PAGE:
The link of rumination in depression is significant because such patients are very likely to develop depression than those who do not ruminate. The tendency can be as high as four times as non ruminators, which is therefore very diagnostic for depressive patients or those with tendency towards depression. The cycle of rumination starts to take place very commonly among those who have had previous history of traumatic experiences, are stressed or perceive that they are stressed, or suffer from other psychological conditions such as perfectionism or neuroticism etc. (Law, 2005) Other symptoms and problems include “negative inferential or attributional styles, dysfunctional attitudes, hopelessness, pessimism, self-criticism, low mastery, dependency, sociotropy and neediness. (Hoeksema and Wisco, nd, pp 3)

Rumination helps in propagation of depression as it causes increased focus towards the negative events and factors instead of looking for ways to distract the mind and thereby cope with such situations. Dysphoria is also a very common feature found in people who ruminate. (Richmond et al, 2001) Other cognitive abnormalities found in patients with rumination include “maladaptive cognitive styles, including negative inferential or attributional styles, dysfunctional attitudes, hopelessness, pessimism, self criticism, low mastery, dependency, sociotropy, neediness, and neuroticism” (Hoeksema and Wisco, nd) Revenge and spiteful behavior is likely to develop, and thereby the adolescent may start considering various forms of physical damages to self. Binge drinking, alcoholism and other addictive behaviors are very likely to take place in such children, and the level of severity is very likely to predict the level of depression that the child may be feeling. Worry and anxiety are not unusual traits found in such children. (Hoeksema and Wisco, nd)

A very interesting finding about rumination and depression has been that girls are more likely to suffer from depression when discussing previous negative experiences with their friends when compared to boys. (Schwyzeron, 2007) While both sexes may develop strengthening of the relationships and thereby improve in their social skills, young girls are more likely to ruminate and therefore feel pessimistic and sad about the various events that take place during this time. The recent trend of focusing on boys and their emotional health shifted somewhat the focus on the need of the girls in this regard. This may have led to closed up and isolated feelings in the girls, which may be a factor contributing to the increased rumination activity in teenage children. These behaviors can lead to various outward forms of expression such as eating problems which are very common in girls, and self hurting activities. (Schwyzeron, 2007)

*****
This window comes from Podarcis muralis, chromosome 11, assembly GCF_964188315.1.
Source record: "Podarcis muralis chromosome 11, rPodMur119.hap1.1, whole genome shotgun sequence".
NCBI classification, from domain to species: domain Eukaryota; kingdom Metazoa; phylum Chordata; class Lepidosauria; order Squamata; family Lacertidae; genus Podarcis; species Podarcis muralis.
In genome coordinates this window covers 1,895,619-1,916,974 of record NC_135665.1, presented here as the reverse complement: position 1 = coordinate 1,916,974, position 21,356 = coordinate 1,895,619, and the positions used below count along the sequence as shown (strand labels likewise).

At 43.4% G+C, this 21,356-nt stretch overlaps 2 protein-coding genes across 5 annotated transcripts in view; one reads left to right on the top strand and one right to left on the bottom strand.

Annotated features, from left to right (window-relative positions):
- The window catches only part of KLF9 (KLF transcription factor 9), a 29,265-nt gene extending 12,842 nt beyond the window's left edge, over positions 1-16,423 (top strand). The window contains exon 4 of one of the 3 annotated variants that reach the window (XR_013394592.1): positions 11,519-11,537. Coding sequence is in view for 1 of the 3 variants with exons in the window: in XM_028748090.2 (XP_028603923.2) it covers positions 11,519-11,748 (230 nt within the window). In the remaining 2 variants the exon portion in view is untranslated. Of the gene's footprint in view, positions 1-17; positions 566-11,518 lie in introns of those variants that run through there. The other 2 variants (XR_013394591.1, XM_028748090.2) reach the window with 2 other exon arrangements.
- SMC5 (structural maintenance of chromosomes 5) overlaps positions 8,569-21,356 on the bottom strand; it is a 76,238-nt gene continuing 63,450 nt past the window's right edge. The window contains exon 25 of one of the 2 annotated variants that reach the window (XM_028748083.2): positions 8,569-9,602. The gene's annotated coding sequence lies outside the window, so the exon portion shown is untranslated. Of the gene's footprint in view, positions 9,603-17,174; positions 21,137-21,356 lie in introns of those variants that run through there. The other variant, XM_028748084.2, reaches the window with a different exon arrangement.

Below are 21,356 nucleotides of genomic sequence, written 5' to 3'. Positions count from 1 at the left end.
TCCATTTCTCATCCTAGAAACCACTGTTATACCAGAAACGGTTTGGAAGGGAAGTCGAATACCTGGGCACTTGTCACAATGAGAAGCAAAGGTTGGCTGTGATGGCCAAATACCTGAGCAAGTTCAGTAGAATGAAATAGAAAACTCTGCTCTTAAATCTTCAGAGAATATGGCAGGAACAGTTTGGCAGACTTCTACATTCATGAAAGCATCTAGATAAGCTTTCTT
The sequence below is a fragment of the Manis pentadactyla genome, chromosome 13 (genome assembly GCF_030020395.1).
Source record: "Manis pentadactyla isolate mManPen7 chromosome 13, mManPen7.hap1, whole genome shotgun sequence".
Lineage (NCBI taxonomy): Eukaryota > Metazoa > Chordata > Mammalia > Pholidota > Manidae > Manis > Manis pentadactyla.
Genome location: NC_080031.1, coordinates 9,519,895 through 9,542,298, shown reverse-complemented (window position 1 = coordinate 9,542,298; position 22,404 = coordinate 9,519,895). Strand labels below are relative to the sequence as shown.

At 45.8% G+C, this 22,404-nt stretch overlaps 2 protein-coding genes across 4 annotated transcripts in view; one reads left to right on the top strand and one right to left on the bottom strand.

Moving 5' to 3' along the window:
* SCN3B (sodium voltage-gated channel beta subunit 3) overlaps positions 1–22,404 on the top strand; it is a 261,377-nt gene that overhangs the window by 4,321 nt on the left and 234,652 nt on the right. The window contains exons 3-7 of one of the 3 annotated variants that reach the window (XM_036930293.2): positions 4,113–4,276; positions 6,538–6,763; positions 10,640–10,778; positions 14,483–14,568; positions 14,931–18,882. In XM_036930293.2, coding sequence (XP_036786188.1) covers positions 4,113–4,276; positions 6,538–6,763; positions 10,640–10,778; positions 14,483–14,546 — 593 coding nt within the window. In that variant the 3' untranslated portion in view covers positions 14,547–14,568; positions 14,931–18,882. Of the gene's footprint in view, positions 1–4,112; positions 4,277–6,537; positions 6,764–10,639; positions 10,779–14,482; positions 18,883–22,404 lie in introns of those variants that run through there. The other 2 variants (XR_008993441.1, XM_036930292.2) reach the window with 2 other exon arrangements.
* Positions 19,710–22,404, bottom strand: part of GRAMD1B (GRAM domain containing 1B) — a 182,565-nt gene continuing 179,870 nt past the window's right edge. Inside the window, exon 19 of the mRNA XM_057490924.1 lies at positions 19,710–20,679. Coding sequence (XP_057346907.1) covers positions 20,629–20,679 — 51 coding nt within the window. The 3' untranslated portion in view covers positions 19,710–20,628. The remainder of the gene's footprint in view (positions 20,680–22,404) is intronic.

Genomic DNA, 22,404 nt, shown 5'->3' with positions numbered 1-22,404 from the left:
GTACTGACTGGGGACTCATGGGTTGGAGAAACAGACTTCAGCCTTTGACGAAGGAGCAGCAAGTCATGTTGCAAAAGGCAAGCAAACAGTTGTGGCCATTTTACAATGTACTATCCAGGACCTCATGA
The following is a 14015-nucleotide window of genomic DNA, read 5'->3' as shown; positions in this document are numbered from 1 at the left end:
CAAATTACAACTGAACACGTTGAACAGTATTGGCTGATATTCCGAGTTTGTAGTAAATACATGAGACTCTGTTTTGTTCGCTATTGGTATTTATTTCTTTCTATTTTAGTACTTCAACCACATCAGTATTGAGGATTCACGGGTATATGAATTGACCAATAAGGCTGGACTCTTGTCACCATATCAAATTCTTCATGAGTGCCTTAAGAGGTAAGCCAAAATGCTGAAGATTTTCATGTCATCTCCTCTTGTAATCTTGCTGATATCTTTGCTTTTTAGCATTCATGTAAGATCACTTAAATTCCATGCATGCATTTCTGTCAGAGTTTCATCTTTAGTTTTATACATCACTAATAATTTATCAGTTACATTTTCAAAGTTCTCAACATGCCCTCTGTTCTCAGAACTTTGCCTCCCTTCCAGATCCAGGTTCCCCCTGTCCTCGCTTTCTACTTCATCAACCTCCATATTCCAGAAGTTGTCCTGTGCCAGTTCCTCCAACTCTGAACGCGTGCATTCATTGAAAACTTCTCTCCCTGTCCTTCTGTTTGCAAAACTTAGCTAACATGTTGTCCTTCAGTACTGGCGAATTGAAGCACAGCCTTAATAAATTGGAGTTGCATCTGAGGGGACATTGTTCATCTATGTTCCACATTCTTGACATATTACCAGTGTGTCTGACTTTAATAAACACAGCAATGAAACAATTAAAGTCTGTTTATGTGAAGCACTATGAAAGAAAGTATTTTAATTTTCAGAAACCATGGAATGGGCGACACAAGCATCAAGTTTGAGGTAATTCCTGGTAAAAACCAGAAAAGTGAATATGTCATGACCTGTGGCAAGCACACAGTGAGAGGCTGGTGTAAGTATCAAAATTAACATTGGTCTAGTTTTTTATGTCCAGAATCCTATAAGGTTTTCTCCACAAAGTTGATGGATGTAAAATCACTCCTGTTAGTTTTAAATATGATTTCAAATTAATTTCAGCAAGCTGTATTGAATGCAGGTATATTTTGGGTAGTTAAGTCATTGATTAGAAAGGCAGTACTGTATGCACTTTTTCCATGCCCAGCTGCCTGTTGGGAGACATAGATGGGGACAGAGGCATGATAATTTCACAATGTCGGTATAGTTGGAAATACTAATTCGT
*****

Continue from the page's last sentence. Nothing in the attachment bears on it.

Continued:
The above mentioned patterns very clearly show how rumination can lead to depressive states. Alongside negative thinking and losing decision making ability, such people lose social support, which may aggravate depressive symptoms. The person may then show various forms of behavior, and may even resort to various destructive behaviors. The façade that they may present may negate the presence of such symptoms; however a closer inspection may be very helpful in outlining the problems that such people may be suffering from. (Hoeksema and Wisco, nd) The issue in this regard is that the rumination process of thinking may not completely go away in persons with such tendencies, despite changes in the levels of depression. This means that this condition can in the future lead to relapse of depressive states among susceptible patients. While the efforts of correction of the patients with rumination problems may be intense, the inability to identify their problem and how to tackle it in the proper way may be the reason for failure. Rumination feature is most likely to be found in women, however, the number of men suffering from it is also significant. Escapist behaviors in the form of food and eating disorders are a very common pattern. (Hoeksema and Wisco, nd)

The effects of this problem can extend to physical manifestations, and the patients may display various forms and types of pain, which may even lead to physical debilitation. Depending upon the age, the effect of rumination may lead to very serious consequences. In children and adolescents the most common outcome can be self harm and suicide attempts. In elderly people, there is definite association with abnormalities in the body’s immune system. Therefore, it can be assumed that rumination can affect the health of those whose bodies are vulnerable in some way. The strong physical effect on the health of the patient makes it a very important issue to deal with. (Thomsen et al, 2004)

Conclusions